Heart Failure Signs and Symptoms
Heart failure is a serious health condition that is generally long-term and worsens over time. Understanding the signs and symptoms to look out for will help you to assess when you need urgent medical attention.
Despite the name, heart failure does not mean that your heart has physically failed. Rather, the term “failure” is used to describe the inability of one or more chambers of the heart to pump blood as well as they should, which could be caused by several reasons. The failure can occur in any internal location of the heart – in the left, right, or both chambers.
The heart is made up of two chambers, namely the atrium and ventricle, making up the upper and lower halves of the heart, respectively.
Symptoms of heart failure
Rapid heart rate or irregular heartbeat
Your heart rate may increase in order to compensate for its deteriorating ability to distribute blood throughout the body. You may feel a fluttering sensation in the heart or palpitations – or a heartbeat that feels out of rhythm. Some individuals have described it as a pounding or racing sensation in the chest.
Shortness of breath or breathlessness
When the heart begins to fail, there is a buildup of blood in the veins trying to get oxygenated blood from heart to the lungs. As fluid increases in the lungs, it interferes with normal breathing. As a result, you may become breathless when exercising or performing other activities. As the condition worsens, shortness of breath may occur even when at rest or when you are asleep.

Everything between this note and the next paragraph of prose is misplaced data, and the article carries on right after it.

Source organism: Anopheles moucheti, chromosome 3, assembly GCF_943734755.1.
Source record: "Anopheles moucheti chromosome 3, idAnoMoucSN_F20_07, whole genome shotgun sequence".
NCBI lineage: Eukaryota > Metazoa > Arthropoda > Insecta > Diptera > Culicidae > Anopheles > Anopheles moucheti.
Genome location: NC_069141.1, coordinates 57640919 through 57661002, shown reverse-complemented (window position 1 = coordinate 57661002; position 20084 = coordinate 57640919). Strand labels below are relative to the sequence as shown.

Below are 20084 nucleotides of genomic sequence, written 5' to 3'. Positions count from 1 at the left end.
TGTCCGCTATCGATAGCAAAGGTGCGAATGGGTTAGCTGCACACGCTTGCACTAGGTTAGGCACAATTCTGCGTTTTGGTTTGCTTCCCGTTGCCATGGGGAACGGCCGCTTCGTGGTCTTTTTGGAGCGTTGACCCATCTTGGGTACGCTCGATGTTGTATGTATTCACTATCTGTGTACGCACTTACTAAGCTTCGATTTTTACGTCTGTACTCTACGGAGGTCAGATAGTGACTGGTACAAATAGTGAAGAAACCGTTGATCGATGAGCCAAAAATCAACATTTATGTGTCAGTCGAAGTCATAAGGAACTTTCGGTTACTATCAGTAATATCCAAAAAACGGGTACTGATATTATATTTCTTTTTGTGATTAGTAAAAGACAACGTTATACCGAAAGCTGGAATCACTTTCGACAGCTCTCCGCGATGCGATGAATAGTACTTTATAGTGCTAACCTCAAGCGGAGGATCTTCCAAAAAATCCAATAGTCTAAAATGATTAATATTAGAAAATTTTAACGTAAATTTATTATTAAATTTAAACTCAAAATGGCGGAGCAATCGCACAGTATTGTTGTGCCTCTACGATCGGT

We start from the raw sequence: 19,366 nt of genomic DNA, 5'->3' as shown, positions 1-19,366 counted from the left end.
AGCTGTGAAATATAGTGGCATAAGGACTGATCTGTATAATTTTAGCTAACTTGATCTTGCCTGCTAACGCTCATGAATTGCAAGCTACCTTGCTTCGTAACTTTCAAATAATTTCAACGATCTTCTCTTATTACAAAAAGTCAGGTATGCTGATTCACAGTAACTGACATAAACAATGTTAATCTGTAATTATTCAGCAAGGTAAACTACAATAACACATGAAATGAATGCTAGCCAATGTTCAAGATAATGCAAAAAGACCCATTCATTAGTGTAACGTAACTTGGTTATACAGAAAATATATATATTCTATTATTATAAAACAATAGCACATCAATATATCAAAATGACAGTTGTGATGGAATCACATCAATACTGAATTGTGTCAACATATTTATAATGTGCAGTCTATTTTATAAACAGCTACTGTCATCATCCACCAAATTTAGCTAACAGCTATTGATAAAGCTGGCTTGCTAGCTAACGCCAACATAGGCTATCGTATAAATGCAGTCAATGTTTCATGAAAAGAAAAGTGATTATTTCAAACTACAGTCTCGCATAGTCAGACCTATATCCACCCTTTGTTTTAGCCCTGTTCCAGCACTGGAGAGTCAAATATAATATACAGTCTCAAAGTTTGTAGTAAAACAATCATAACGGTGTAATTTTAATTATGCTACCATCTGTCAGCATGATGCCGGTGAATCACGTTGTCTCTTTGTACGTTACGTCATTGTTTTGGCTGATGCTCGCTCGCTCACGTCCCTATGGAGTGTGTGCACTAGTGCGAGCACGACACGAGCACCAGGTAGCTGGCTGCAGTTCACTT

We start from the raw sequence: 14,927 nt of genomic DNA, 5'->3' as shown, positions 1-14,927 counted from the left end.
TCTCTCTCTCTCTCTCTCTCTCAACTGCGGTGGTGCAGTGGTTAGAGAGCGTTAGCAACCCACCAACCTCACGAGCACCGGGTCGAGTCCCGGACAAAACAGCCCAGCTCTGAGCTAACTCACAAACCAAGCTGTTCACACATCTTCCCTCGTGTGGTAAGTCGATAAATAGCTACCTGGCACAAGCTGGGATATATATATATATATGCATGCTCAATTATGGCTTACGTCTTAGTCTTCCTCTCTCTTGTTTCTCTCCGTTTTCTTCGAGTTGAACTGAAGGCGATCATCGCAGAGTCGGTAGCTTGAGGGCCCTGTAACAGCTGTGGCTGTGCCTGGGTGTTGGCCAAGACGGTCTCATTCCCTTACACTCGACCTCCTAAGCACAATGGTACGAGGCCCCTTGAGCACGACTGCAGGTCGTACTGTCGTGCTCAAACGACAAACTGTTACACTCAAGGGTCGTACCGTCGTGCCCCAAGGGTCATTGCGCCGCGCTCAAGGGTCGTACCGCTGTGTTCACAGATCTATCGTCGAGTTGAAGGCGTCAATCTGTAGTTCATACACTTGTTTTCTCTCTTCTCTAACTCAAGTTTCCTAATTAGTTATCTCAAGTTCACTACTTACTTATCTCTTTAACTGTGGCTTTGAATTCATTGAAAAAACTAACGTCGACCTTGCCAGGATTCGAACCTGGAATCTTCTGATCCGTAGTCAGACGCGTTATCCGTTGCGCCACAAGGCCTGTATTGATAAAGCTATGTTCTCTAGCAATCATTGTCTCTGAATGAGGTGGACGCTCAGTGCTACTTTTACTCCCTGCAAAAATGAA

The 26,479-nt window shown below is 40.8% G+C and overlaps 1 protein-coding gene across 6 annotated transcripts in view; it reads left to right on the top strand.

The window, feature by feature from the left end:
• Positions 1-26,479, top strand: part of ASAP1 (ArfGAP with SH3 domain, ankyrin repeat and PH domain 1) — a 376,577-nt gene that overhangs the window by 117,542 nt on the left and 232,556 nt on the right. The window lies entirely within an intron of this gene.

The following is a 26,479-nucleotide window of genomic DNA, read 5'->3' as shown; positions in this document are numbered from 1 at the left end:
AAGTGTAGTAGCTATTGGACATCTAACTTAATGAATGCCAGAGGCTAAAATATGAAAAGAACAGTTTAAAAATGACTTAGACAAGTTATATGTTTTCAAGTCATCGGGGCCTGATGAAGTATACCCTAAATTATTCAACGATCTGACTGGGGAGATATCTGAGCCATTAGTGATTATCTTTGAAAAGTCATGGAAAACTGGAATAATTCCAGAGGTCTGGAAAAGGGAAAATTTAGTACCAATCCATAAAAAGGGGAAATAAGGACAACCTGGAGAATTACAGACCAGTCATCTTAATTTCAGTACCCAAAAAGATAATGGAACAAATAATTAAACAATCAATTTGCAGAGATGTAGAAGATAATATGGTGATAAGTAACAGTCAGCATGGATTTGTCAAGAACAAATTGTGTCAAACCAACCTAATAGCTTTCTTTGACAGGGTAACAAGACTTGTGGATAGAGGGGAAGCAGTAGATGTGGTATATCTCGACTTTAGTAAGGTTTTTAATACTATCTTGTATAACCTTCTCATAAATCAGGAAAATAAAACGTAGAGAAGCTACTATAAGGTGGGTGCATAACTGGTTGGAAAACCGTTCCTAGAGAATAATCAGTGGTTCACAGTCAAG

Fatigue is one of the most common signs of heart failure. Individuals with heart failure may feel tired and have difficulty performing daily activities, like walking or climbing stairs. This is especially true during exercise. Fatigue is the result of less blood reaching muscles and tissues in the body. Fatigue also occurs because the body is not expelling waste products as it should.
The fluid that has been building up in the lungs may cause a recurrent cough or wheezing, and may produce mucus or phlegm. Sometimes the mucus may contain blood.
Lack of appetite and/or nausea
When your body is dealing with heart failure, the liver and digestive system become congested as they are no longer receiving an adequate supply of blood. As a result, you may feel nauseous or full even if you haven’t eaten anything.
Impaired cognitive function
Abnormal levels of certain chemicals in the blood and subsequent reduced blood flow to the brain may cause memory loss, confusion, and disorientation.
Buildup of body fluids
During heart failure, the heart is unable to transport the necessary amount of blood to meet the body’s requirements. As a result, blood is diverted away from less crucial areas, such as the arms and legs, thus, people with heart failure often feel weak (often in their arms and legs), and tired.
Since blood flow is restricted, the kidneys – which have also suffered the consequences of heart failure – produce hormones that lead to water retention. This causes swelling, also called edema, that occurs in the feet, ankles and legs.
When to get medical advice
If any of the above signs and symptoms above sound familiar to you, or if they are getting increasingly worse, seek the advice from your GP or clinic immediately.
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The lenmed Group is a world-class chain of Private Hospitals that brings quality healthcare to communities across Southern Africa.
Disclaimer: Any information contained here is merely a guideline. Always visit your healthcare practitioner for any health-related advice or diagnosis.